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Monday, December 22, 2008

Emails: Continuing The Trouble

The following article is written by Mark C.S. Bassingthwaighte, Risk Manager for APLS RRG. This is related to our previous post regarding emails .

Thanks Mark for allowing us to post your article.


Mark C.S. Bassingthwaighte
Risk Manager
Attorneys Liability Prevention Society,
A Mutual Risk Retention Group

Email can certainly be a great time saver. One no longer needs to run to the post office for stamps nor wait several days for snail mail to complete the delivery. Documents and messages can be exchanged instantaneously at the click of a button and for some situations a response is only moments away. Are there any downsides to this great time saver for the law office? In short, yes. Here are a few of the significant ones.

Can an attorney/client relationship be unintentionally created via email? The answer isn’t as clear as one would hope. Consider this. An individual is browsing the Internet looking for an email address of an attorney, any attorney. Once found, this individual submits a legal question. Is this individual manifesting and intent to create an attorney/client relationship? If the attorney responds, has the attorney manifested a similar intent and does the attorney know or could she reasonably foresee that the advice would be relied upon? Does it make a difference if the email address was obtained from a site such as Martindale Hubble’s or was found at the firm’s web page where a banner reads “free online consultation?”

There are far too many variables that can be thrown into this scenario and no developed case law that would allow for a clear answer here. The best advice is to proceed with caution when unsolicited emails arrive at an attorney’s desk. The delete button is effective, but more and more this may not always make the most business sense. The prominent placement of disclaimers on a web site and/or using a firm email address in advertising and having all incoming emails screened by a non-attorney addresses this concern to some degree.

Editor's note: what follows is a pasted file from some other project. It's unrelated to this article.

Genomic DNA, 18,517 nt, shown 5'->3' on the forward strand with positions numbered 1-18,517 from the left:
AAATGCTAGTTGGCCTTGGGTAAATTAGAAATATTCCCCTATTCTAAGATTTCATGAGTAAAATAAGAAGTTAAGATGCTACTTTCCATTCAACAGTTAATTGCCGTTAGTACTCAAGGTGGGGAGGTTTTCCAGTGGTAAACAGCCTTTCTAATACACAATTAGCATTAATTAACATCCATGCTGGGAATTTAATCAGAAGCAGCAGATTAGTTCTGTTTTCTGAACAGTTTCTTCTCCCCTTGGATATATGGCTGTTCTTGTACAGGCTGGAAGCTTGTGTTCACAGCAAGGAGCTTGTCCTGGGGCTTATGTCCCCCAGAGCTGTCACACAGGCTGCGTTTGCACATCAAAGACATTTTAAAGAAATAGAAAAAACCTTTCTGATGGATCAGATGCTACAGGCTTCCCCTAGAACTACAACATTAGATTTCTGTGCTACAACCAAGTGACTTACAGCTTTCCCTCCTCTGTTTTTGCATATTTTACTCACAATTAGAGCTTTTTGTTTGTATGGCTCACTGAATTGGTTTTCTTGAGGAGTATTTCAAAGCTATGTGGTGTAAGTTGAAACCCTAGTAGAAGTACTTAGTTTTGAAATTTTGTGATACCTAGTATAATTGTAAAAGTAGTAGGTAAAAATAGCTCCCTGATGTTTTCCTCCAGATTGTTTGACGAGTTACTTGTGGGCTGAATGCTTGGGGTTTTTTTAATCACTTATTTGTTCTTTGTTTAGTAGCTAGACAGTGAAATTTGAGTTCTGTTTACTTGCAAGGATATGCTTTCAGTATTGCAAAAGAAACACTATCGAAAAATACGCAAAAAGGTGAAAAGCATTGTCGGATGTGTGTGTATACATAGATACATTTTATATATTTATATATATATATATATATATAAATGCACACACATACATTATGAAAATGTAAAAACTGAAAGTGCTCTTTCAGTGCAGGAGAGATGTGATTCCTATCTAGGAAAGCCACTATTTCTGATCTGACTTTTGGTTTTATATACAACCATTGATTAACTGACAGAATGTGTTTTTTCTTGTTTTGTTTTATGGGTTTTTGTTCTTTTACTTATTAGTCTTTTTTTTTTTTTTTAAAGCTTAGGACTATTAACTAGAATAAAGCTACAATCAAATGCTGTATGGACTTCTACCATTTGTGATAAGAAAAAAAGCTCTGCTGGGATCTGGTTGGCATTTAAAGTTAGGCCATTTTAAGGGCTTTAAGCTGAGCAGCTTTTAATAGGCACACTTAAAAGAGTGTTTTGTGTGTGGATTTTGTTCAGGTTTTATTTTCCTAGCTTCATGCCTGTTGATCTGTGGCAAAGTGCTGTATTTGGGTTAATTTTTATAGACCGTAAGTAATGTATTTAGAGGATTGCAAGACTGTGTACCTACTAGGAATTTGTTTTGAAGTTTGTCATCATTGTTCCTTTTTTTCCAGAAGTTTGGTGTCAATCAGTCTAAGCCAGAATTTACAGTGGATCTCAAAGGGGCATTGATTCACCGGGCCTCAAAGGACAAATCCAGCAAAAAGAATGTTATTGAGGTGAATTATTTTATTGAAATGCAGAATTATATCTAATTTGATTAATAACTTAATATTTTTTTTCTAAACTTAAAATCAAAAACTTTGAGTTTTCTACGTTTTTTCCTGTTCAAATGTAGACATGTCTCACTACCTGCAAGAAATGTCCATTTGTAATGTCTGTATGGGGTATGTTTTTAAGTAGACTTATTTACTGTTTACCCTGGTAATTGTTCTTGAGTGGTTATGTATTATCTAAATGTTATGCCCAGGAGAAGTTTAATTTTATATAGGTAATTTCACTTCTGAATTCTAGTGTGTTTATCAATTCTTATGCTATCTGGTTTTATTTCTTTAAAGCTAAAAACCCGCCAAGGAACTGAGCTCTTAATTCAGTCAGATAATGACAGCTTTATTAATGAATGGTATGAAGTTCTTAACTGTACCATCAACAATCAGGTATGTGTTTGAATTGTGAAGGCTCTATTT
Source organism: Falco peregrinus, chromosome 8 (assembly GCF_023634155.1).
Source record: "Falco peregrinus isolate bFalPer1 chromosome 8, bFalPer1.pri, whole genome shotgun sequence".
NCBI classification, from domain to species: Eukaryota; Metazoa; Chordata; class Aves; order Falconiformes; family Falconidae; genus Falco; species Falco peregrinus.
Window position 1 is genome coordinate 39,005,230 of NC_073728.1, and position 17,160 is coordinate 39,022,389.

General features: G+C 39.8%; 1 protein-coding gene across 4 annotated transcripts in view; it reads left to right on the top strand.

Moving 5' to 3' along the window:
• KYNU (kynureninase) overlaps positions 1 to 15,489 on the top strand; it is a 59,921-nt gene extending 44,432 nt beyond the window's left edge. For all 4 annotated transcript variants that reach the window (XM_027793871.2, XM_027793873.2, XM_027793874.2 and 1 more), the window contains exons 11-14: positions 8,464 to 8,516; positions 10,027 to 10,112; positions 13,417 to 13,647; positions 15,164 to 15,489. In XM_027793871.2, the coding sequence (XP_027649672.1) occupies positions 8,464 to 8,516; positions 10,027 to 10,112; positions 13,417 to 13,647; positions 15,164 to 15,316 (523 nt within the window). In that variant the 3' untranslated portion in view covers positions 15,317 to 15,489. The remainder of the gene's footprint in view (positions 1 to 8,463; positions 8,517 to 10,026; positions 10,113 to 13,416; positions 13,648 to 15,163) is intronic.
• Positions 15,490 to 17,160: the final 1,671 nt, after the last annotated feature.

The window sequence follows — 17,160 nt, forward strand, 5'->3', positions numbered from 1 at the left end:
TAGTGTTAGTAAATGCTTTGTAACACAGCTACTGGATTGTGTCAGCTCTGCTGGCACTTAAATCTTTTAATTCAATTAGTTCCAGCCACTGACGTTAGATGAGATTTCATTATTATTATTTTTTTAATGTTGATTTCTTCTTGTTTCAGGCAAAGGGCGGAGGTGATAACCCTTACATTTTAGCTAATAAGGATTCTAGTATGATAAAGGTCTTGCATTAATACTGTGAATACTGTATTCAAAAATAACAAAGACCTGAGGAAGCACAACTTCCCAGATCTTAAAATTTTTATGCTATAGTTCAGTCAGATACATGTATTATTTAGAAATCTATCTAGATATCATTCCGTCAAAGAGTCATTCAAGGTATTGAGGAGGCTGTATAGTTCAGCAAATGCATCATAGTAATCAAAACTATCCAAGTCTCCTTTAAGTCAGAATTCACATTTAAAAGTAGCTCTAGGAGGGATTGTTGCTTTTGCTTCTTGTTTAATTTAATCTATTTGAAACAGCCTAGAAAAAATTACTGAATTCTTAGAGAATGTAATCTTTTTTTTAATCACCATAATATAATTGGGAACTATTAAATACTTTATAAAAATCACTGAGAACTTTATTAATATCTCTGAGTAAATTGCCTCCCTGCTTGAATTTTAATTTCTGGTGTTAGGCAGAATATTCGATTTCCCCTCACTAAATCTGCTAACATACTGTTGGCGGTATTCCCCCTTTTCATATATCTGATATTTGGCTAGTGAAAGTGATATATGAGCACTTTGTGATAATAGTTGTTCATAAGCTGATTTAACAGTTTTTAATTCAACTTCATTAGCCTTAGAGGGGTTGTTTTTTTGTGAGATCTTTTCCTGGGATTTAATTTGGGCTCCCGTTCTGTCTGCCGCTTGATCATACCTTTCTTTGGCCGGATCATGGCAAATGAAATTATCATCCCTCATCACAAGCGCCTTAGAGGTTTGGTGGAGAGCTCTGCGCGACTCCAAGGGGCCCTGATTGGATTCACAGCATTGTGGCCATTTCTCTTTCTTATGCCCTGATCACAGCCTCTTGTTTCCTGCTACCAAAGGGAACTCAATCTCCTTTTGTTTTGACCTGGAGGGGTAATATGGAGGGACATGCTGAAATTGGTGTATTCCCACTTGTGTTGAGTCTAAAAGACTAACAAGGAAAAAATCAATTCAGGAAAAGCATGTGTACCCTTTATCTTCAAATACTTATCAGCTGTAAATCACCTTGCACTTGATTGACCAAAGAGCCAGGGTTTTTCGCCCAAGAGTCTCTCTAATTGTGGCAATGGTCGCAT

If the decision of the firm is to answer unsolicited questions, the challenge becomes limiting the exposure to a negligent advice claim. Giving advice in a vacuum is never wise and the limited information provided in emails makes this a mistake that can occur far too easily. With a phone call, the attorney has the ability to ask questions and there is much more control over what information is provided. If the decision is to answer legal questions from web site directed traffic, consider waiting 24 hours before responding. Take the time to consider if additional information is needed, to decide what qualifications should be included and to think through the answer. Advice given on the fly can too easily miss the mark.

The larger a firm becomes the greater the possibility that there is an attorney who fails to utilize the technology and thus never checks for email. If questions for the site are encouraged, every attorney must routinely review their incoming email. The possibility of a statute getting blown while an individual waits for a response to her submitted question, particularly in the absence of a thorough disclaimer on the site, could be a real problem.